Bright Blue Sky and a Warm Sun

Snow and Sunshine in Idyllwild // Photo: Cheryl Spelts

Much better! Bright blue sky and a warm sun. It’s up to 37° and there’s a constant drip, drip, drip as the snow melts off the tree branches.

My car is totally covered – if you didn’t know, you’d never guess there was a vehicle under that particular mound of snow.

They’re predicting rain or snow tonight, and then more snow tomorrow, so it’s not over yet, but I am definitely enjoying this little break and some bright pretty sun shining through. I love the way the light reflects off the snow – it’s so bright and beautiful! Reminds me of the beach…


Snowy Trees in Idyllwild // Photo: Cheryl Spelts

Yes, it does indeed snow in Southern California – if you’re in the mountains!

It started snowing on Saturday night, and by yesterday morning there was a blanket several inches deep covering everything. I finally ventured out in the afternoon and scraping the snow off my windshield was sort of fun – it was soft and fluffy and light – and pretty! Then more snow last night, and lots more snow this morning. Judging by the snow on the roof of the house next door, it must be almost a foot deep at this point. And it’s not stopping. The forecast is for three more days of this. Will I even be able to see my car if it continues at this rate?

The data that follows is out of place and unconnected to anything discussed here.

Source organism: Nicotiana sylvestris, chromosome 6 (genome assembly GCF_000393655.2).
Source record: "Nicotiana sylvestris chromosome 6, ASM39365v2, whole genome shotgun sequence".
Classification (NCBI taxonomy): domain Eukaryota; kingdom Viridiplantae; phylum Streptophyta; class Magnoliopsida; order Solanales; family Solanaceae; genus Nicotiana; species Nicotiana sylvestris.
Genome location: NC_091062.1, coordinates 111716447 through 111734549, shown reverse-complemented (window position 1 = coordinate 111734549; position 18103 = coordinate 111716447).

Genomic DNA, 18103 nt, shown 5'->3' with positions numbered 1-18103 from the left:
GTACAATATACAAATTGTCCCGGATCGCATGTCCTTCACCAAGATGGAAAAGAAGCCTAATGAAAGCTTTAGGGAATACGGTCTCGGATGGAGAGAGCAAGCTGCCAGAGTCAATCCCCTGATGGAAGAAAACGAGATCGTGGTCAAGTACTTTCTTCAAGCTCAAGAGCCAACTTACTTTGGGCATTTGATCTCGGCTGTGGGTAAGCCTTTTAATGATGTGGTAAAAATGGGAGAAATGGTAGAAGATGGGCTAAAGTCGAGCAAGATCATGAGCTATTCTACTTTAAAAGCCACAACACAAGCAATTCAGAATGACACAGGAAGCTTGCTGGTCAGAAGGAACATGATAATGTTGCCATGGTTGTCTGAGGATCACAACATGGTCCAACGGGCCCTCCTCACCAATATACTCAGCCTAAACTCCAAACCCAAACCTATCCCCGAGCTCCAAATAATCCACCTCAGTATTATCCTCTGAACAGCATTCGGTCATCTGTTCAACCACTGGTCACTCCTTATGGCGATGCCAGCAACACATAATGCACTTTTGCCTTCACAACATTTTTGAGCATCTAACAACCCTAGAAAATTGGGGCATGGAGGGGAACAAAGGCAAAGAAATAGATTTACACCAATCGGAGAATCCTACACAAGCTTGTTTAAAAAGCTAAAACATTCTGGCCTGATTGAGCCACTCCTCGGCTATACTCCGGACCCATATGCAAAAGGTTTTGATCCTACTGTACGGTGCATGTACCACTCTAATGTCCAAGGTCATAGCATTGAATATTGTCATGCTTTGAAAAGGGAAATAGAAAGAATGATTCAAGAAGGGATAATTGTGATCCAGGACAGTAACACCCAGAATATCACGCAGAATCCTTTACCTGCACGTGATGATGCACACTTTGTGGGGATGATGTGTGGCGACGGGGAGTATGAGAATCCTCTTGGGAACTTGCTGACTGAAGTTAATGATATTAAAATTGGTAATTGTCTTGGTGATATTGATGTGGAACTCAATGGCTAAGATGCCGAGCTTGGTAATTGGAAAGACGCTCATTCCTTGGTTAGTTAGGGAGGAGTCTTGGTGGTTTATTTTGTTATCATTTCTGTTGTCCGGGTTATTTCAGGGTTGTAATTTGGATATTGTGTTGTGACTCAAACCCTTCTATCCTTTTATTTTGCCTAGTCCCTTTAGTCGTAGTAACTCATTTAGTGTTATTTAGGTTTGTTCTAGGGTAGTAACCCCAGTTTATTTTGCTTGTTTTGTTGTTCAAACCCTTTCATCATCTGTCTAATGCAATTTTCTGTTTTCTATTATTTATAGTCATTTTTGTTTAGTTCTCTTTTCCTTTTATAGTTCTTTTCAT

Last summer we got a hard thunderstorm that dumped more rain faster than Idyllwild had seen in 30 years. That was impressive! But I’m sort of thinking that was nothing compared to several feet of snow?